Finding missing persons and cows at night with the integrated thermal imaging camera, warning first responders of poison gas, and a robust tool for notifications – the Lauterhofen fire brigade uses its new Cat smartphone in many situations.
Just a few months ago, the first responders of the town of Lauterhofen, Germany, did not use their service telephone for much more than to report the situation of the respective operation. Thanks to their new smartphone – they themselves find the term “tool” more appropriate –, the first responders now have more options than ever.
In the event of emergencies in the municipal area and beyond, the first-responder group at Lauterhofen is always alerted in case it is able to get to the scene faster than the regular rescue service. As a rule, the operations are carried out via the integrated control centre in Regensburg.
The aim of the system is to keep the time gap between the emergency call and qualified first aid as short as possible. First responders thus bridge the time until the rescue service arrives, provide first aid and take further medical measures. Project groups have shown that the patients’ chances of survival are up to 25 percent higher when first responders are on duty.
One tool, many rescues
To get them on their way to their patients faster and more safely, the Lauterhofen fire brigade is now using a Cat S61.
In addition, the smartphone supports the rescuers under adverse conditions with its outdoor suitability. “With its versatile functions, the Cat S61 is reminiscent of a kind of Swiss army knife,” says Andreas Aigner, First Responder of the Lauterhofen fire brigade. “The difference is that its app user interface means that it can be extended almost indefinitely, depending on the application. Our emergency personnel particularly appreciate the integrated thermal imaging camera. However, the powerful flashlight and air sensor are also frequently used by my colleagues.”
“The smartphone can be operated even with wet fingers or gloves and is so robust that, in a traffic accident and when every second counts, you can drop it on wet ground without causing any damage.”
For example, after a truck driver who had transported whiskey bottles hit a stationary milk truck, the arriving first responders were warned of hazardous gas by the sensor on the Cat S61. The broken whiskey bottles emitted fumes, and the Cat S61 sounded the alarm within seconds.
The smartphone was also used when cows had run away. The first-responder group in Lauterhofen also supported the multi-day search using the integrated FLIR® thermal imaging camera of the Cat S61. The free-range animals posed a danger to road users on sections of the B299 and on the St2164.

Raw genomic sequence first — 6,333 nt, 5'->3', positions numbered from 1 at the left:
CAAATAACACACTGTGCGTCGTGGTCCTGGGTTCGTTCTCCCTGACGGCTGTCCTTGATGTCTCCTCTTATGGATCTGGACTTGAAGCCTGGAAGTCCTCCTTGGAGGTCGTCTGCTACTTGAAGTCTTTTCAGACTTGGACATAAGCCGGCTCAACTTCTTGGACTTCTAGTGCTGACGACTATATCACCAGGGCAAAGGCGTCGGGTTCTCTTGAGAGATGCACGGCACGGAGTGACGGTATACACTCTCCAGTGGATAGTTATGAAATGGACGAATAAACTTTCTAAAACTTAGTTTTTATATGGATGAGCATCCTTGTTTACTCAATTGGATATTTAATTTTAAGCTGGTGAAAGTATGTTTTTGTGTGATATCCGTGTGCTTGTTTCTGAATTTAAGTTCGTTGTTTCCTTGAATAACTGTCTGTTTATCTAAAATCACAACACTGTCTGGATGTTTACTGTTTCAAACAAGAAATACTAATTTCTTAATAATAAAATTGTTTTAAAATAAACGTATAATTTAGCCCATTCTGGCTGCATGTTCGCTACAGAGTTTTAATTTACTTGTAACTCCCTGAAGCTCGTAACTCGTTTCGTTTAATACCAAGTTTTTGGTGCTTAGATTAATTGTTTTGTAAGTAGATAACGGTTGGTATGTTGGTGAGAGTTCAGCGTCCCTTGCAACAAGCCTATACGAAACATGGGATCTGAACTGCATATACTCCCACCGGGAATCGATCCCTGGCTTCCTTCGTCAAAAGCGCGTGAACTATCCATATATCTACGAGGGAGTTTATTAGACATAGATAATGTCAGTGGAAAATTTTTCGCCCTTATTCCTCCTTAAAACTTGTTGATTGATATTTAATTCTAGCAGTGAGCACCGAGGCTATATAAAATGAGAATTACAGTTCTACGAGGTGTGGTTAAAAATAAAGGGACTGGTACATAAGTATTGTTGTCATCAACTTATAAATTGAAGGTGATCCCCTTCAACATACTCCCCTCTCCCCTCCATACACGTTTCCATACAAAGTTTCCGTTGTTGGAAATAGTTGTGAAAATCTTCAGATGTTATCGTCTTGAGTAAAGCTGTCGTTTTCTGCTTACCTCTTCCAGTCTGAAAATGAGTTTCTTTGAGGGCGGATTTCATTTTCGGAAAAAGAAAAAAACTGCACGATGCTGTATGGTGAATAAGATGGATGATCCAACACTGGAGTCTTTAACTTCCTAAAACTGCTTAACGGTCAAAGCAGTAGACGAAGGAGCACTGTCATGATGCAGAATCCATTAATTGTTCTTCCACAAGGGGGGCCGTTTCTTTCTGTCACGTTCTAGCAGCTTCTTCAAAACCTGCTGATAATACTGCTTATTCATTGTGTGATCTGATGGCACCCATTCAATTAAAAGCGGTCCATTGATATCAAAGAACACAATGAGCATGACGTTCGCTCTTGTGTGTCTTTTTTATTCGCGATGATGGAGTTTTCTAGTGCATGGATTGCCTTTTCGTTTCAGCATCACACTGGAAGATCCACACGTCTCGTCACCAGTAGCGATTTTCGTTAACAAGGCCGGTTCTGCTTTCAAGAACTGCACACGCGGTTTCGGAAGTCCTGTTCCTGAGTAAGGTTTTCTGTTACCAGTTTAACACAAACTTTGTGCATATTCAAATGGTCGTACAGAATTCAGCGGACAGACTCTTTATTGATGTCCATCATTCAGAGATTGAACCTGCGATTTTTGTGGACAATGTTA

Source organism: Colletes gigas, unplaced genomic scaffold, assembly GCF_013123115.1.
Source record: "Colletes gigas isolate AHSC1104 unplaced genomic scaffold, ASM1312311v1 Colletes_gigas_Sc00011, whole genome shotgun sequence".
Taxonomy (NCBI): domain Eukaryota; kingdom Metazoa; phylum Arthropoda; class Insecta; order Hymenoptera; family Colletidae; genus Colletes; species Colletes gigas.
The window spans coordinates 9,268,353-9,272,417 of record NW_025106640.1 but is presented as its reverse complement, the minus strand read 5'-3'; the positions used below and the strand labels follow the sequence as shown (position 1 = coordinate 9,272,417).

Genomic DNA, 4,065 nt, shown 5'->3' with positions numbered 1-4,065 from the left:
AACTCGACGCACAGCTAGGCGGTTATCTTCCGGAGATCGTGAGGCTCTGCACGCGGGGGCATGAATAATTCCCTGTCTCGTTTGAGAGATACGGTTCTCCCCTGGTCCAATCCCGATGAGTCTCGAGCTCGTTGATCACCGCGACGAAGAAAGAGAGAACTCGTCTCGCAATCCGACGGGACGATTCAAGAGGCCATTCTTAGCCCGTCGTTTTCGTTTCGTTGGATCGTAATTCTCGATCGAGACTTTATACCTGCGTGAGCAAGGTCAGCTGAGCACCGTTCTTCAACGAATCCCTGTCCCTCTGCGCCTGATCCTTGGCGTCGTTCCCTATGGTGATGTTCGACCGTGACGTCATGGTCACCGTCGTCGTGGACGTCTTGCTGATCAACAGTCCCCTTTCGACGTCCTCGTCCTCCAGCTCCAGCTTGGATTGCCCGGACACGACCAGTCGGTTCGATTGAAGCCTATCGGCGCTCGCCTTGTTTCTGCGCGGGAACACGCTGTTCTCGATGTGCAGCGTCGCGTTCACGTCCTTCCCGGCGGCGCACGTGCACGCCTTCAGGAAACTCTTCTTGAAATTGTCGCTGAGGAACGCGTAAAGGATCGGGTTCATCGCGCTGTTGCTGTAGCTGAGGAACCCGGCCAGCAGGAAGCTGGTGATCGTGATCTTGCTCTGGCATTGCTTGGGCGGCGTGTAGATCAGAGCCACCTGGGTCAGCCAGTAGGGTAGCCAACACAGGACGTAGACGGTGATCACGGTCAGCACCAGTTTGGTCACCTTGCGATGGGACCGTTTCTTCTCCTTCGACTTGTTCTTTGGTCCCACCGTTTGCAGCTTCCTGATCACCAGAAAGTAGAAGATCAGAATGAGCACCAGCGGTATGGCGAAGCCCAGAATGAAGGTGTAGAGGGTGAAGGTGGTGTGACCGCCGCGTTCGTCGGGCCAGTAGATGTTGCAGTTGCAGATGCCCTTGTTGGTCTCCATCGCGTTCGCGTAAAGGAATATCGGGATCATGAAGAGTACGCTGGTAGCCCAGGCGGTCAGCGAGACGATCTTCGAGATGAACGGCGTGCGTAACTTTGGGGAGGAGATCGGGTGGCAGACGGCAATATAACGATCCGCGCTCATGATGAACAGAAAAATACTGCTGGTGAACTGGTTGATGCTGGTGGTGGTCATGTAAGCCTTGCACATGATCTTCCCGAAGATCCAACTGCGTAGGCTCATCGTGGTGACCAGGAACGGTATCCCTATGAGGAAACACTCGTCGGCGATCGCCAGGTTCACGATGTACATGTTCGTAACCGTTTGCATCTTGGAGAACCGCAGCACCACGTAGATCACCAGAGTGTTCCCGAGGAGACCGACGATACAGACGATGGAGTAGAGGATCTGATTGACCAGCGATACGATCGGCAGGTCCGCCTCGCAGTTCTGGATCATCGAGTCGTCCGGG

Andreas Aigner reports: “The smartphone can be operated even with wet fingers or gloves and is so robust that, in a traffic accident and when every second counts, you can drop it on wet ground without causing any damage. Most emergency service colleagues find it easy to master their various challenges with the Cat phone.”
This was also the case during an exercise in the forest: “It turned out that two forest workers were missing. We took on the operation with the help of a search chain. The thermal imaging cameras of the Lauterhofen and Schwend fire brigades and the new First Responder mobile phone with thermal imaging camera were used too,” explains Andreas Aigner. After a few minutes, the missing persons were found in the undergrowth thanks to the thermal imaging cameras, and finally rescued.
“Additional functions that were previously unthinkable”
For all those who need some support in operating the thermal imaging camera or want to get even deeper into it, Cat offers the MyFlir application on the Cat S61. Popular features such as real-time thermal image transfer, tips and tricks directly on the device, and a community forum helps users make the most of the thermal imaging capabilities.
“The variety of functions, but above all the thermal imaging camera, has opened up important tactical possibilities for us.”
The Cat S61 also features a laser-based rangefinder that can measure point-to-point distances of up to eight meters. For Andreas Aigner and his colleagues, for example, this is important for reconstructing how deeply a patient has fallen and deciding on possible injuries and recovery equipment.
“The variety of functions, but above all the thermal imaging camera, has opened up important tactical possibilities for us. In addition, the Cat S61 is robust and its apps offer us additional functions that were unthinkable just a few months ago,” adds Andreas Aigner. “If a flashlight is needed unexpectedly, the S61 is a powerful tool, too. Poor light during the preparation of an intravenous access would be an example here. And finally, the air sensor also serves the team as a self-securing device.”